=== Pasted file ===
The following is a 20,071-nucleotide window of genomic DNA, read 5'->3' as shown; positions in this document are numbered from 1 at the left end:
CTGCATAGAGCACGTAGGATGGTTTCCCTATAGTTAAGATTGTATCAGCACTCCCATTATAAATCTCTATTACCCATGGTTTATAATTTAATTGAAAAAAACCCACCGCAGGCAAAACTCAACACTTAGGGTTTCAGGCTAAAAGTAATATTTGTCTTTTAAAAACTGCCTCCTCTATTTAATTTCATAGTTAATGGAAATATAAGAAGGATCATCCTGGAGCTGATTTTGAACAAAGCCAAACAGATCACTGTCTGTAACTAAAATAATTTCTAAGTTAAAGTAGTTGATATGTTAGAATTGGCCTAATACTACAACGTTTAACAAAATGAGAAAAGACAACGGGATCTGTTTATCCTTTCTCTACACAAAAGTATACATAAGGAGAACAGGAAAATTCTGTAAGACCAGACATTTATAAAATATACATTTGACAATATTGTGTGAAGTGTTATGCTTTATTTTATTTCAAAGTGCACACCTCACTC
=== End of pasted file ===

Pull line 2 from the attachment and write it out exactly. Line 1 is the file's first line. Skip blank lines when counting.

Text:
CTGCATAGAGCACGTAGGATGGTTTCCCTATAGTTAAGATTGTATCAGCACTCCCATTATAAATCTCTATTACCCATGGTTTATAATTTAATTGAAAAAAACCCACCGCAGGCAAAACTCAACACTTAGGGTTTCAGGCTAAAAGTAATATTTGTCTTTTAAAAACTGCCTCCTCTATTTAATTTCATAGTTAATGGAAATATAAGAAGGATCATCCTGGAGCTGATTTTGAACAAAGCCAAACAGATCACTGTCTGTAACTAAAATAATTTCTAAGTTAAAGTAGTTGATATGTTAGAATTGGCCTAATACTACAACGTTTAACAAAATGAGAAAAGACAACGGGATCTGTTTATCCTTTCTCTACACAAAAGTATACATAAGGAGAACAGGAAAATTCTGTAAGACCAGACATTTATAAAATATACATTTGACAATATTGTGTGAAGTGTTATGCTTTATTTTATTTCAAAGTGCACACCTCACTC